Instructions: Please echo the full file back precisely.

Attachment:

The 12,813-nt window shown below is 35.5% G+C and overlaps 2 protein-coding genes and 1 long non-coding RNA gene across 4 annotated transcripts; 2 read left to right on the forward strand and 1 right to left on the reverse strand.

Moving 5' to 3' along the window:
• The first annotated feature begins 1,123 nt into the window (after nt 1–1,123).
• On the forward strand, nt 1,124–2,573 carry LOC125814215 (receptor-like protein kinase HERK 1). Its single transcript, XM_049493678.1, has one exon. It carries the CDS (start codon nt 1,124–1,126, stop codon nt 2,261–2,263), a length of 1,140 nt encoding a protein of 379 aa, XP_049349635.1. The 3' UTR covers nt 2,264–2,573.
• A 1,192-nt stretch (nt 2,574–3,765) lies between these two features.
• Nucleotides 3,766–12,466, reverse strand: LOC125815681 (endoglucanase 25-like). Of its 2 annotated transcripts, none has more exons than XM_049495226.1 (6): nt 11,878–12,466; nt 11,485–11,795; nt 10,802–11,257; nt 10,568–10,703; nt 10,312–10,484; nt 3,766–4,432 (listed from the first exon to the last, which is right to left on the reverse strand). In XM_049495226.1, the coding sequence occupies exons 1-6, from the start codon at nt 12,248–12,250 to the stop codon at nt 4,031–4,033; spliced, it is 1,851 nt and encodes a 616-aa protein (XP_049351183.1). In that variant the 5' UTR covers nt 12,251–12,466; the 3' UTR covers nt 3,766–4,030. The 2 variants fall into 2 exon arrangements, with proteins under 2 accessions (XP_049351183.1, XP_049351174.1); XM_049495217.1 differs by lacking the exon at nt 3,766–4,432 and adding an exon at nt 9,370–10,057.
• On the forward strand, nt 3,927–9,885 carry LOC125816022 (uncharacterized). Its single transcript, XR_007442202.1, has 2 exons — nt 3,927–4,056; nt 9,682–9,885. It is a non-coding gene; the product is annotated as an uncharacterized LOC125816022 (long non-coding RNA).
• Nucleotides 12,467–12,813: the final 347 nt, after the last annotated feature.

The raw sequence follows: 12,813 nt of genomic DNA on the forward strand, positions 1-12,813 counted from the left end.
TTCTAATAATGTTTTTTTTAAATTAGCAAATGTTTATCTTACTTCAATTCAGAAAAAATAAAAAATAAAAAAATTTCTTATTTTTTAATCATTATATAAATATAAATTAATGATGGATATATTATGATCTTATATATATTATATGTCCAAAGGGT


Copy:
The 12,813-nt window shown below is 35.5% G+C and overlaps 2 protein-coding genes and 1 long non-coding RNA gene across 4 annotated transcripts; 2 read left to right on the forward strand and 1 right to left on the reverse strand.

Moving 5' to 3' along the window:
• The first annotated feature begins 1,123 nt into the window (after nt 1–1,123).
• On the forward strand, nt 1,124–2,573 carry LOC125814215 (receptor-like protein kinase HERK 1). Its single transcript, XM_049493678.1, has one exon. It carries the CDS (start codon nt 1,124–1,126, stop codon nt 2,261–2,263), a length of 1,140 nt encoding a protein of 379 aa, XP_049349635.1. The 3' UTR covers nt 2,264–2,573.
• A 1,192-nt stretch (nt 2,574–3,765) lies between these two features.
• Nucleotides 3,766–12,466, reverse strand: LOC125815681 (endoglucanase 25-like). Of its 2 annotated transcripts, none has more exons than XM_049495226.1 (6): nt 11,878–12,466; nt 11,485–11,795; nt 10,802–11,257; nt 10,568–10,703; nt 10,312–10,484; nt 3,766–4,432 (listed from the first exon to the last, which is right to left on the reverse strand). In XM_049495226.1, the coding sequence occupies exons 1-6, from the start codon at nt 12,248–12,250 to the stop codon at nt 4,031–4,033; spliced, it is 1,851 nt and encodes a 616-aa protein (XP_049351183.1). In that variant the 5' UTR covers nt 12,251–12,466; the 3' UTR covers nt 3,766–4,030. The 2 variants fall into 2 exon arrangements, with proteins under 2 accessions (XP_049351183.1, XP_049351174.1); XM_049495217.1 differs by lacking the exon at nt 3,766–4,432 and adding an exon at nt 9,370–10,057.
• On the forward strand, nt 3,927–9,885 carry LOC125816022 (uncharacterized). Its single transcript, XR_007442202.1, has 2 exons — nt 3,927–4,056; nt 9,682–9,885. It is a non-coding gene; the product is annotated as an uncharacterized LOC125816022 (long non-coding RNA).
• Nucleotides 12,467–12,813: the final 347 nt, after the last annotated feature.

The raw sequence follows: 12,813 nt of genomic DNA on the forward strand, positions 1-12,813 counted from the left end.
TTCTAATAATGTTTTTTTTAAATTAGCAAATGTTTATCTTACTTCAATTCAGAAAAAATAAAAAATAAAAAAATTTCTTATTTTTTAATCATTATATAAATATAAATTAATGATGGATATATTATGATCTTATATATATTATATGTCCAAAGGGT